On the off chance that you're unaware, the world is in the grips of a microchip shortage. Technology-intensive goods ranging from automobiles to smartphones to solar panels (just to name a few) are being adversely impact by the supply crunch. Semiconductor manufacturers like Intel (INTC -4.26%) and NXP Semiconductors (NXPI -2.19%) are working hard to catch up with demand, including investing in new production capacity. But it's still not been enough. The end result? Microchip makers can pretty much charge whatever they want for their wares, yet revenue is still crimped by a lack of inventory.

The response to the supply shortage, however, could be setting up a huge future problem that's difficult to see in the present. Namely, the massive investments being made in greater production potential right now set the stage for a price-killing chip glut in 2023.

A robotic arm on a microchip manufacturing assembly line.

Image source: Getty Images.

A self-induced glut awaits

That's the argument being made by technology market research outfit IDC, anyway. Late last month the company said this year's likely 17.3% growth of the undersupplied semiconductor market would "normalize and balance" by mid-2022. Then, in 2023, there's a "potential for overcapacity" as "larger scale capacity expansions begin to come online toward the end of 2022."

It admittedly sounds a bit insane, given the current environment and shortage rhetoric. But know that IDC isn't the only organization warning the world of this possibility. Bond and equity markets research name Moody's is worried too. In August a report published by Moody's on the matter explained, "The [Chinese] government's semiconductor industry investment plans could lead to fierce competition, resulting in overcapacity of certain types [of chips]." That report went on to warn that "overcapacity is a particular risk at the fabrication stage as a result of the large amount of capital spending needed to set up fabrication plants."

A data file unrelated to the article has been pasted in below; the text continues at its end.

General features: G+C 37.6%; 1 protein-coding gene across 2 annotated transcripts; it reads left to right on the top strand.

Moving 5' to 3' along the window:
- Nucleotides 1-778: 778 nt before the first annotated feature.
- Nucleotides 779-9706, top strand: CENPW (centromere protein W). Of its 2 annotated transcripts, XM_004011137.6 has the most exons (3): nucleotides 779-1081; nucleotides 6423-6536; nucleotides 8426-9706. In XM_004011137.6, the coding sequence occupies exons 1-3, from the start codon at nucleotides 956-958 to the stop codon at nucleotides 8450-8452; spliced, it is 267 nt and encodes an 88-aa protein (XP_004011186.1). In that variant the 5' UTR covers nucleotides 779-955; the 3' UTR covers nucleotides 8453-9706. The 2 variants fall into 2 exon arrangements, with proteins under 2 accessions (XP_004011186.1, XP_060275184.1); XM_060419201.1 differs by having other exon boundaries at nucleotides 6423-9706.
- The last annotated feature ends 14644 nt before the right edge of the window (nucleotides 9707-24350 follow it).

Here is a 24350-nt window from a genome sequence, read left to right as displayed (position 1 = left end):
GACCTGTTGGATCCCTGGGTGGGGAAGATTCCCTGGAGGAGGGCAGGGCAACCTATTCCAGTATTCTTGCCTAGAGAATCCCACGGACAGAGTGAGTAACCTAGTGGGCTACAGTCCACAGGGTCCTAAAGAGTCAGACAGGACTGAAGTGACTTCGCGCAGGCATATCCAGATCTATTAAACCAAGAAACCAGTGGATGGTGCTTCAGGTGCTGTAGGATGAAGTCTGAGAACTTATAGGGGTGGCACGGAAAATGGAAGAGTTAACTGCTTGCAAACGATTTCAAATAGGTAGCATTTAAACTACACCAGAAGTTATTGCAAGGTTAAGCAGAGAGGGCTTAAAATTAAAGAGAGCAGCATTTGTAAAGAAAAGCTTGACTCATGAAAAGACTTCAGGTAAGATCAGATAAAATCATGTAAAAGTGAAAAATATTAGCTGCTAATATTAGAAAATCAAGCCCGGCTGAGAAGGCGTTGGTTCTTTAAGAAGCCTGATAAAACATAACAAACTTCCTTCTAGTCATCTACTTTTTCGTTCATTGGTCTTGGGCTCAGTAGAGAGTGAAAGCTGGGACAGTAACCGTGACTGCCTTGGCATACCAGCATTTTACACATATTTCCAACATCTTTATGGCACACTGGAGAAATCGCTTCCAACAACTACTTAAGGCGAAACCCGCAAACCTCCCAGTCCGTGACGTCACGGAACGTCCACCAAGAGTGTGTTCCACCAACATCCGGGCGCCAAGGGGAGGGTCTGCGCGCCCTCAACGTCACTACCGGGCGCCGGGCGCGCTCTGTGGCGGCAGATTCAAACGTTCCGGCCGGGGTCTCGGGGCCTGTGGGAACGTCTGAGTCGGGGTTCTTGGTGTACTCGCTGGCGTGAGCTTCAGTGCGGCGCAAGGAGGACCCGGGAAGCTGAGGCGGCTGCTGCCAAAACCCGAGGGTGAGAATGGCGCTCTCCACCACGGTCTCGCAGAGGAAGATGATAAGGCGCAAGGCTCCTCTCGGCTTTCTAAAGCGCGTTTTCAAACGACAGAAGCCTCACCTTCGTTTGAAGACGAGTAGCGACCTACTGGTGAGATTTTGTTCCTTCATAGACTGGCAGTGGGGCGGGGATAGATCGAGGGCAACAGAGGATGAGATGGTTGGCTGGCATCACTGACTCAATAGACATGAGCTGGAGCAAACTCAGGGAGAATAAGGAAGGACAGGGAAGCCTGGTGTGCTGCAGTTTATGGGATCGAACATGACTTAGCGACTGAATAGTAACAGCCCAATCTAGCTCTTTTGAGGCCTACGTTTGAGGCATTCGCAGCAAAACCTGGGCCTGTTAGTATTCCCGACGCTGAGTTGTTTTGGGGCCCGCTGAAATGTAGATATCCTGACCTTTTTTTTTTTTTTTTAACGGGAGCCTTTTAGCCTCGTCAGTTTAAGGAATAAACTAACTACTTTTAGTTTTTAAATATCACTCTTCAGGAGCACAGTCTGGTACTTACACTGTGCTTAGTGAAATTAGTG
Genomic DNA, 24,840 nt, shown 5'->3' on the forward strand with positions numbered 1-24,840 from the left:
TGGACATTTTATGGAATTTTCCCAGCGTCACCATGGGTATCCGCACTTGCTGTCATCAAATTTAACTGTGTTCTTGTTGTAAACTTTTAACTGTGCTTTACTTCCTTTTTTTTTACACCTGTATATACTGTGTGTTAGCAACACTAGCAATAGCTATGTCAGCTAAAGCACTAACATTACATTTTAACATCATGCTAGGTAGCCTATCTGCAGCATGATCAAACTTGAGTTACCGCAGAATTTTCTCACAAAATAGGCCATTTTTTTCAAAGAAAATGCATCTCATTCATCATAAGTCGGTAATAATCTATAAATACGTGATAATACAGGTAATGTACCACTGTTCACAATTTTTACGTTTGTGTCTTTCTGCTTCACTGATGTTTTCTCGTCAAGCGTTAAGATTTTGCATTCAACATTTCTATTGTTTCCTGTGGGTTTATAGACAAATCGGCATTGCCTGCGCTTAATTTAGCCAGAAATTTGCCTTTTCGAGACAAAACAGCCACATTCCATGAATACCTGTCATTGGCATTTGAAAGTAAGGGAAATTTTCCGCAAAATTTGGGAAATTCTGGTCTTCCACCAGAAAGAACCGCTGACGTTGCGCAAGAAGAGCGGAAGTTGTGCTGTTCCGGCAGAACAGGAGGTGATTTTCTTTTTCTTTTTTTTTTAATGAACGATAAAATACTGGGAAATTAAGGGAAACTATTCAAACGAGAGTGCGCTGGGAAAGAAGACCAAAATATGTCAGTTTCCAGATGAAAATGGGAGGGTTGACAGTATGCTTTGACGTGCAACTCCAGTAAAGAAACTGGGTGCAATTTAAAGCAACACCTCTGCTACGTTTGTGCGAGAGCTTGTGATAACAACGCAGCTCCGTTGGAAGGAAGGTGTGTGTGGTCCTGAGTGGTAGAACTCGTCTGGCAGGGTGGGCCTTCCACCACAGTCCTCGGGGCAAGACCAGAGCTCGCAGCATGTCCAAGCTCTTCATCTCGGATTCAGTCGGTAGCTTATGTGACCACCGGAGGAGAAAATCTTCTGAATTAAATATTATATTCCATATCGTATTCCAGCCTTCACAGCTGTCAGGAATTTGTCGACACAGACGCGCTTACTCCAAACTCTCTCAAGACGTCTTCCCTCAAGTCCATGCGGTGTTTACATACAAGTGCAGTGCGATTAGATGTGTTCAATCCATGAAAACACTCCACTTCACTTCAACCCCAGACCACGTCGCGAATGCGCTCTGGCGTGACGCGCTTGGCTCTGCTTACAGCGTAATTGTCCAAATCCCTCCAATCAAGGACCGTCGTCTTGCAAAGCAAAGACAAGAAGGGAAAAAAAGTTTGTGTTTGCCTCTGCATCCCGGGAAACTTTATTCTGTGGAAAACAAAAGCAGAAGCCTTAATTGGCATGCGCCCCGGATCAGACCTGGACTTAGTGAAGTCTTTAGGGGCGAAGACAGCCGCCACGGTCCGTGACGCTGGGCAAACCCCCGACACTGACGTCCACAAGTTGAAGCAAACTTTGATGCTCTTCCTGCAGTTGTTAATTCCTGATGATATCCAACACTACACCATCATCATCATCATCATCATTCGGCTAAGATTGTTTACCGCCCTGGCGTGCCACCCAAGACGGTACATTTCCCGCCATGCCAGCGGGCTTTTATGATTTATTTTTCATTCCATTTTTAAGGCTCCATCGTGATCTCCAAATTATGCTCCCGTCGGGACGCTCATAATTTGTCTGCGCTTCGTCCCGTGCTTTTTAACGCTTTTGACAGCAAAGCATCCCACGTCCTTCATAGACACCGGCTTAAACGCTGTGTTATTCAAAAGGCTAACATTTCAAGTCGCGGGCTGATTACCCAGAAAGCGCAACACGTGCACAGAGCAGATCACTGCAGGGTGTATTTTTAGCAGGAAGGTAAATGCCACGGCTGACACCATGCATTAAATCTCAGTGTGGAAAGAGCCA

Although Moody's specifically pointed to China's role in expanding the industry's output, it's hardly going to be solely responsible for any oversupply issue. Intel is spending $20 billion to build two new semiconductor foundries in Arizona and has earmarked nearly $100 billion to expand its chipmaking capacity in Europe. Taiwan Semiconductor Manufacturing (TSM 0.60%) is planning to spend $100 billion over the course of the next three years to beef up its output volume. Samsung (OTC: SSNLF) is ponying up more than $200 billion to expand its capacity.

At least one big name in the industry may somewhat see the prospective problem, however.

That name is Texas Instruments (TXN -2.59%). Its third-quarter guidance issued as part of its second-quarter report posted back in July wasn't exactly better than expected. More notably, although the company already has a great deal of production capacity, Q3's revenue guidance of between $4.40 billion to $4.76 billion isn't remarkably better -- given the high-demand and COVID-crimped supply at the time -- than last year's Q3 revenue of $3.82 billion. The outlook loosely suggests the headwind is already starting to blow. As Raymond James analyst Chris Caso put it, "management likely suffers from a lack of confidence at the macro level, despite what clearly continues to be tight supply conditions," perhaps articulating the impending challenge in a way that Texas Instruments itself couldn't.

Think ahead, because stock prices are forward-looking

OK, fine. Too much semiconductor manufacturing capacity is on the horizon, but it won't be a problem for at least a year, and possibly two years. These names are poised to perform well in the meantime, right?

Maybe. Or maybe not.

While the demand is clearly solid and the need for chips isn't likely to ebb anytime soon, the stock market doesn't operate so straightforwardly. It's predictive in nature, meaning stocks have a way of reflecting what's likely to happen in the future as much as (if not more than) what's happening in the present.

And there's the rub. A chip glut is probably part of our foreseeable future, even if we don't know exactly when it will become readily evident. IDC reckons equilibrium will be found sometime next year, but a year is a long time. Investors as a group could see that writing on the wall anytime between now and then, and start repricing these stocks accordingly.

Bottom line? This isn't a call to sell any and all foundry/fab names right now, to be clear. It is a suggestion, however, to go ahead and put this brewing headwind on your mental radars. Once it starts to blow against these stocks, it could stiffen in a hurry.